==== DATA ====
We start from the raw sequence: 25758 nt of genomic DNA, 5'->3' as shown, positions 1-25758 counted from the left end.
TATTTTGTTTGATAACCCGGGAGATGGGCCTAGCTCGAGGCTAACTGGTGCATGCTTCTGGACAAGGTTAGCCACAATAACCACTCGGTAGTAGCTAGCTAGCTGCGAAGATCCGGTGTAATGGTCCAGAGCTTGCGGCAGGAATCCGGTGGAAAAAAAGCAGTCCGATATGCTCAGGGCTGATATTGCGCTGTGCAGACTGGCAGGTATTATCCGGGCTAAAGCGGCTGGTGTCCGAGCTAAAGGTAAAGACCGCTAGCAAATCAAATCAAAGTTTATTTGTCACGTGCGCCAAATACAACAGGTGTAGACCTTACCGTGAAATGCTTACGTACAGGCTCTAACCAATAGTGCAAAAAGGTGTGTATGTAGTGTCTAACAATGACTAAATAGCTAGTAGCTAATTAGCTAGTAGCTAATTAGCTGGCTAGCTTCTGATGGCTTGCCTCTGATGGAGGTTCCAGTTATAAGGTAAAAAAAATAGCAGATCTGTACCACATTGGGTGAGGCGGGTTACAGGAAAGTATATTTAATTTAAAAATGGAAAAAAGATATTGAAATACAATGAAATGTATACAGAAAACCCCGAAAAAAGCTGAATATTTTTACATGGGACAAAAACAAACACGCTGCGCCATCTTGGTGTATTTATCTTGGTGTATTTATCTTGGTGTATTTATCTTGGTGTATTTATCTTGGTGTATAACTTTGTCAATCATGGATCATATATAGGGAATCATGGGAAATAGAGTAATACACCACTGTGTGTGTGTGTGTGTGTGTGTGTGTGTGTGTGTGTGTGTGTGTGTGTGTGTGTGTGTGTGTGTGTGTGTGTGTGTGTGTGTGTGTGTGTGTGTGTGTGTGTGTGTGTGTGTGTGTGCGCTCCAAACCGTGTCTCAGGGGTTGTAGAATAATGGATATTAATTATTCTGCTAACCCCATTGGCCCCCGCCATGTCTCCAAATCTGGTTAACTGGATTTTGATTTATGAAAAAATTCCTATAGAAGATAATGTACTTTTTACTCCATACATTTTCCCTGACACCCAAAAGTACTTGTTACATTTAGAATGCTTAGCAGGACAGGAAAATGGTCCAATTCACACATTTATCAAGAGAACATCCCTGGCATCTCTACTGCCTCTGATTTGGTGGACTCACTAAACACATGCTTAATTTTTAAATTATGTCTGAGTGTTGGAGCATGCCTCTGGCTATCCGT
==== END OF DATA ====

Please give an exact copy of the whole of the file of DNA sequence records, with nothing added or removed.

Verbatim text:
We start from the raw sequence: 25758 nt of genomic DNA, 5'->3' as shown, positions 1-25758 counted from the left end.
TATTTTGTTTGATAACCCGGGAGATGGGCCTAGCTCGAGGCTAACTGGTGCATGCTTCTGGACAAGGTTAGCCACAATAACCACTCGGTAGTAGCTAGCTAGCTGCGAAGATCCGGTGTAATGGTCCAGAGCTTGCGGCAGGAATCCGGTGGAAAAAAAGCAGTCCGATATGCTCAGGGCTGATATTGCGCTGTGCAGACTGGCAGGTATTATCCGGGCTAAAGCGGCTGGTGTCCGAGCTAAAGGTAAAGACCGCTAGCAAATCAAATCAAAGTTTATTTGTCACGTGCGCCAAATACAACAGGTGTAGACCTTACCGTGAAATGCTTACGTACAGGCTCTAACCAATAGTGCAAAAAGGTGTGTATGTAGTGTCTAACAATGACTAAATAGCTAGTAGCTAATTAGCTAGTAGCTAATTAGCTGGCTAGCTTCTGATGGCTTGCCTCTGATGGAGGTTCCAGTTATAAGGTAAAAAAAATAGCAGATCTGTACCACATTGGGTGAGGCGGGTTACAGGAAAGTATATTTAATTTAAAAATGGAAAAAAGATATTGAAATACAATGAAATGTATACAGAAAACCCCGAAAAAAGCTGAATATTTTTACATGGGACAAAAACAAACACGCTGCGCCATCTTGGTGTATTTATCTTGGTGTATTTATCTTGGTGTATTTATCTTGGTGTATTTATCTTGGTGTATAACTTTGTCAATCATGGATCATATATAGGGAATCATGGGAAATAGAGTAATACACCACTGTGTGTGTGTGTGTGTGTGTGTGTGTGTGTGTGTGTGTGTGTGTGTGTGTGTGTGTGTGTGTGTGTGTGTGTGTGTGTGTGTGTGTGTGTGTGTGTGTGTGTGTGTGTGTGTGTGTGCGCTCCAAACCGTGTCTCAGGGGTTGTAGAATAATGGATATTAATTATTCTGCTAACCCCATTGGCCCCCGCCATGTCTCCAAATCTGGTTAACTGGATTTTGATTTATGAAAAAATTCCTATAGAAGATAATGTACTTTTTACTCCATACATTTTCCCTGACACCCAAAAGTACTTGTTACATTTAGAATGCTTAGCAGGACAGGAAAATGGTCCAATTCACACATTTATCAAGAGAACATCCCTGGCATCTCTACTGCCTCTGATTTGGTGGACTCACTAAACACATGCTTAATTTTTAAATTATGTCTGAGTGTTGGAGCATGCCTCTGGCTATCCGT